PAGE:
an amendment to the U.S. Constitution, ratified in 1868, defining national citizenship and forbidding the states to restrict the basic rights of citizens or other persons.
An amendment to the United States Constitution, adopted in 1868. It was primarily concerned with details of reintegrating the southern states after the Civil War and defining some of the rights of recently freed slaves. The first section of the amendment, however, was to revolutionize federalism. It stated that no state could “deprive any person of life, liberty, or property, without due process of law; nor deny to any person within its jurisdiction the equal protection of the laws.” Gradually, the Supreme Court interpreted the amendment to mean that the guarantees of the Bill of Rights apply to the states as well as to the national government.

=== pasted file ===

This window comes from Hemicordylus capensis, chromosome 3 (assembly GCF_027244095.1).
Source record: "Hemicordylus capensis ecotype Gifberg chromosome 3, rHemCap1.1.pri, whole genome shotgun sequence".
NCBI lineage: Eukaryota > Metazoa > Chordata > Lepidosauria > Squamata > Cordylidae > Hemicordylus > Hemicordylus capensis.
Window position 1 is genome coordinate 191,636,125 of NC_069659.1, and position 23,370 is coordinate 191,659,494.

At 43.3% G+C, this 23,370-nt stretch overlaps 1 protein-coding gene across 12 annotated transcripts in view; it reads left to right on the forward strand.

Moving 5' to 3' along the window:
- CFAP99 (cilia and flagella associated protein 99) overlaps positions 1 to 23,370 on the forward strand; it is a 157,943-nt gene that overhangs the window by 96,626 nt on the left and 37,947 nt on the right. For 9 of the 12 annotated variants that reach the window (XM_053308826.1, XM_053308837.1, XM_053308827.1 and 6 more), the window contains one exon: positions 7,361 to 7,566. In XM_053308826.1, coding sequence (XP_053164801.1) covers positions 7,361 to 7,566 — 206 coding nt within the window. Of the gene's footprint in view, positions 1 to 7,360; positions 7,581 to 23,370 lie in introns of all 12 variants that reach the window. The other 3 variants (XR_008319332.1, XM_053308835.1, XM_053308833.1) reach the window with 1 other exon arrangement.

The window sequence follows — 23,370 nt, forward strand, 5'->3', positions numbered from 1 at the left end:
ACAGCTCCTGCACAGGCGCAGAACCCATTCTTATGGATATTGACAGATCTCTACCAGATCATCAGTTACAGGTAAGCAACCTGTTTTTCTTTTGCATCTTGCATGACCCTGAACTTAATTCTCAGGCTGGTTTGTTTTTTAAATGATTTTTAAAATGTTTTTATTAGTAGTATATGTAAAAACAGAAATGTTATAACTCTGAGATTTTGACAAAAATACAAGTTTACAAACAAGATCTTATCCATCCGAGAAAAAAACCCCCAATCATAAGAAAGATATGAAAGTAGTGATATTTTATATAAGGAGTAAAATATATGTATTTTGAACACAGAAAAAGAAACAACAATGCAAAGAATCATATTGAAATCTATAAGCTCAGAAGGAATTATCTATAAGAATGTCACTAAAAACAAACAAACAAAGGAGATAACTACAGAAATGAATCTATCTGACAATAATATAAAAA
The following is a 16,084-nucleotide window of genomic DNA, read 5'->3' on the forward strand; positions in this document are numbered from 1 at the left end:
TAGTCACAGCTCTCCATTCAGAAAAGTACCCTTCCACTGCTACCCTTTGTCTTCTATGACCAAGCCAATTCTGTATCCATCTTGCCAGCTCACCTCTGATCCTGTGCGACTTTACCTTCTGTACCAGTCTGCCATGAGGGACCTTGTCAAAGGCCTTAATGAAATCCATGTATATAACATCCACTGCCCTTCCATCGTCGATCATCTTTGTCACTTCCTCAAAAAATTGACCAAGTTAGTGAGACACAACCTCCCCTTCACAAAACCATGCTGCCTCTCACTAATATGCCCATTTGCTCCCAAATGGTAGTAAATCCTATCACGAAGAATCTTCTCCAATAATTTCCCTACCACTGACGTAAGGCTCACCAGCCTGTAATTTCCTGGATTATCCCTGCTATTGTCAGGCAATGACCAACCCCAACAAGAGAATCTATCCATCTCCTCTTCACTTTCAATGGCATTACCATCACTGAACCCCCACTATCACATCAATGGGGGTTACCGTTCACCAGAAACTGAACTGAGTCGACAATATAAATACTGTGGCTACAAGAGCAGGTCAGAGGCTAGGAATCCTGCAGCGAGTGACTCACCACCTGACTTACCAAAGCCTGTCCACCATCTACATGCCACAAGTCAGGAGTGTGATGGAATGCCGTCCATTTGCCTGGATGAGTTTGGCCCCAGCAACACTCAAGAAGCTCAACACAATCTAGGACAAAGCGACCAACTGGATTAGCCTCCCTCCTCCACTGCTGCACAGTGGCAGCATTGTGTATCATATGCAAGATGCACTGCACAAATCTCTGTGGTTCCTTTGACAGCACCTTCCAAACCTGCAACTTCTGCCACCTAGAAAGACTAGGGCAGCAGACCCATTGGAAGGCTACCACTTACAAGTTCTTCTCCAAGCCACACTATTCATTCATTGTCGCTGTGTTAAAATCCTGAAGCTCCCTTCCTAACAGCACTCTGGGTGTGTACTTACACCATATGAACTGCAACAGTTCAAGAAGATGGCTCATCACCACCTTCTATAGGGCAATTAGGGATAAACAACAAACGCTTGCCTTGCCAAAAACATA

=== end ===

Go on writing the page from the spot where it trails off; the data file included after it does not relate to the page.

[fawrth, fohrth] /fɔrθ, foʊrθ/ adjective 1. next after the third; being the ordinal number for four. 2. being one of four equal parts. 3. Automotive. of, relating to, or operating at the gear transmission ratio at which the drive shaft speed is greater than that of third gear for a given engine crankshaft speed, but […]
noun 1. an amendment to the U.S. Constitution, ratified in 1791 as part of the Bill of Rights, prohibiting unlawful search and seizure of personal property.
[fawrth-klas, -klahs, fohrth-] /ˈfɔrθˈklæs, -ˈklɑs, ˈfoʊrθ-/ adjective 1. of, relating to, or designated as a class next below third, as for mailing, shipping, etc. adverb 2. as fourth-class matter; by fourth-class mail: Send it fourth-class. noun 1. (in the U.S. Postal Service) the class of mail consisting of merchandise weighing one pound or more, including […]
noun 1. “Remember the sabbath day, to keep it holy”: fourth of the Ten Commandments.